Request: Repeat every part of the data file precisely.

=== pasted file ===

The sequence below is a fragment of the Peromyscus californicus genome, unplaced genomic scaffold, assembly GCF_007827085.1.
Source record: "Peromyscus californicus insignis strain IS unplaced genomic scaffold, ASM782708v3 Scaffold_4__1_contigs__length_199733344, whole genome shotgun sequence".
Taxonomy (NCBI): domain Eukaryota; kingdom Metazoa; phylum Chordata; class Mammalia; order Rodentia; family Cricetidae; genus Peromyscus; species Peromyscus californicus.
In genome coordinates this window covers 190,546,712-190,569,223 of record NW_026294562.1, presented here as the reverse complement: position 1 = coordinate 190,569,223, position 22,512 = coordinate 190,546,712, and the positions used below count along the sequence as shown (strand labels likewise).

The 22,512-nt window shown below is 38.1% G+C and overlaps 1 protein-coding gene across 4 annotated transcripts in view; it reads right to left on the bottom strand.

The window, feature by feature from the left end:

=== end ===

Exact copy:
The sequence below is a fragment of the Peromyscus californicus genome, unplaced genomic scaffold, assembly GCF_007827085.1.
Source record: "Peromyscus californicus insignis strain IS unplaced genomic scaffold, ASM782708v3 Scaffold_4__1_contigs__length_199733344, whole genome shotgun sequence".
Taxonomy (NCBI): domain Eukaryota; kingdom Metazoa; phylum Chordata; class Mammalia; order Rodentia; family Cricetidae; genus Peromyscus; species Peromyscus californicus.
In genome coordinates this window covers 190,546,712-190,569,223 of record NW_026294562.1, presented here as the reverse complement: position 1 = coordinate 190,569,223, position 22,512 = coordinate 190,546,712, and the positions used below count along the sequence as shown (strand labels likewise).

The 22,512-nt window shown below is 38.1% G+C and overlaps 1 protein-coding gene across 4 annotated transcripts in view; it reads right to left on the bottom strand.

The window, feature by feature from the left end: